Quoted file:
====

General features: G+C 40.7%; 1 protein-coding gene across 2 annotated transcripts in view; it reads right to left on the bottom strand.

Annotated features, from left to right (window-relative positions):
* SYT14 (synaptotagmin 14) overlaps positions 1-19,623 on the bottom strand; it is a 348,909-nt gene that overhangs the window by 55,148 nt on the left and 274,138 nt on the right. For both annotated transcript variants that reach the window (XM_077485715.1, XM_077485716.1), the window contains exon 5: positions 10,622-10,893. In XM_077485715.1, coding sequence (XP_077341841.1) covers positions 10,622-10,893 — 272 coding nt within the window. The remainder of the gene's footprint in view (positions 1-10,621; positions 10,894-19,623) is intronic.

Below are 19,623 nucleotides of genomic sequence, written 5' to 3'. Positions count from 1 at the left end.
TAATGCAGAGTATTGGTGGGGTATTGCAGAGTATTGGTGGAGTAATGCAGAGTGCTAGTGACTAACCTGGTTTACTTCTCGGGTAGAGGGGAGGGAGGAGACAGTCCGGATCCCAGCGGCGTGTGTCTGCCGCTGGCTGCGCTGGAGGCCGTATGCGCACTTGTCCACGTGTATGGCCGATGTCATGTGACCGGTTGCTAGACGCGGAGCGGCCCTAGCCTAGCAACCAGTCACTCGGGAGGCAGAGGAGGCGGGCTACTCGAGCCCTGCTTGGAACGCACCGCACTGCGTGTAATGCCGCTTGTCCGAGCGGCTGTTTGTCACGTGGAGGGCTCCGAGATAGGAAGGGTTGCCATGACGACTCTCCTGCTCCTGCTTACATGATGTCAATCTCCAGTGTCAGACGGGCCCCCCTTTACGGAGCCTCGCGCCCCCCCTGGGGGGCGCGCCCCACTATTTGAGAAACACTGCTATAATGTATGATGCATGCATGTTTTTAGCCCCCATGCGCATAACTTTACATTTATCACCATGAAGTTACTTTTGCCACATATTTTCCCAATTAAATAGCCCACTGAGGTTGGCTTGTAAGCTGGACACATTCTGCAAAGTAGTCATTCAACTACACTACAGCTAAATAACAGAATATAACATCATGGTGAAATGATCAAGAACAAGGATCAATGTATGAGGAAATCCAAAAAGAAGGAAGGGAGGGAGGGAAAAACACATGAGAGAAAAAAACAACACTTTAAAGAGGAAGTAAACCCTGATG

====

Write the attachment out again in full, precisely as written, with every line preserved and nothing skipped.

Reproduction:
General features: G+C 40.7%; 1 protein-coding gene across 2 annotated transcripts in view; it reads right to left on the bottom strand.

Annotated features, from left to right (window-relative positions):
* SYT14 (synaptotagmin 14) overlaps positions 1-19,623 on the bottom strand; it is a 348,909-nt gene that overhangs the window by 55,148 nt on the left and 274,138 nt on the right. For both annotated transcript variants that reach the window (XM_077485715.1, XM_077485716.1), the window contains exon 5: positions 10,622-10,893. In XM_077485715.1, coding sequence (XP_077341841.1) covers positions 10,622-10,893 — 272 coding nt within the window. The remainder of the gene's footprint in view (positions 1-10,621; positions 10,894-19,623) is intronic.

Below are 19,623 nucleotides of genomic sequence, written 5' to 3'. Positions count from 1 at the left end.
TAATGCAGAGTATTGGTGGGGTATTGCAGAGTATTGGTGGAGTAATGCAGAGTGCTAGTGACTAACCTGGTTTACTTCTCGGGTAGAGGGGAGGGAGGAGACAGTCCGGATCCCAGCGGCGTGTGTCTGCCGCTGGCTGCGCTGGAGGCCGTATGCGCACTTGTCCACGTGTATGGCCGATGTCATGTGACCGGTTGCTAGACGCGGAGCGGCCCTAGCCTAGCAACCAGTCACTCGGGAGGCAGAGGAGGCGGGCTACTCGAGCCCTGCTTGGAACGCACCGCACTGCGTGTAATGCCGCTTGTCCGAGCGGCTGTTTGTCACGTGGAGGGCTCCGAGATAGGAAGGGTTGCCATGACGACTCTCCTGCTCCTGCTTACATGATGTCAATCTCCAGTGTCAGACGGGCCCCCCTTTACGGAGCCTCGCGCCCCCCCTGGGGGGCGCGCCCCACTATTTGAGAAACACTGCTATAATGTATGATGCATGCATGTTTTTAGCCCCCATGCGCATAACTTTACATTTATCACCATGAAGTTACTTTTGCCACATATTTTCCCAATTAAATAGCCCACTGAGGTTGGCTTGTAAGCTGGACACATTCTGCAAAGTAGTCATTCAACTACACTACAGCTAAATAACAGAATATAACATCATGGTGAAATGATCAAGAACAAGGATCAATGTATGAGGAAATCCAAAAAGAAGGAAGGGAGGGAGGGAAAAACACATGAGAGAAAAAAACAACACTTTAAAGAGGAAGTAAACCCTGATG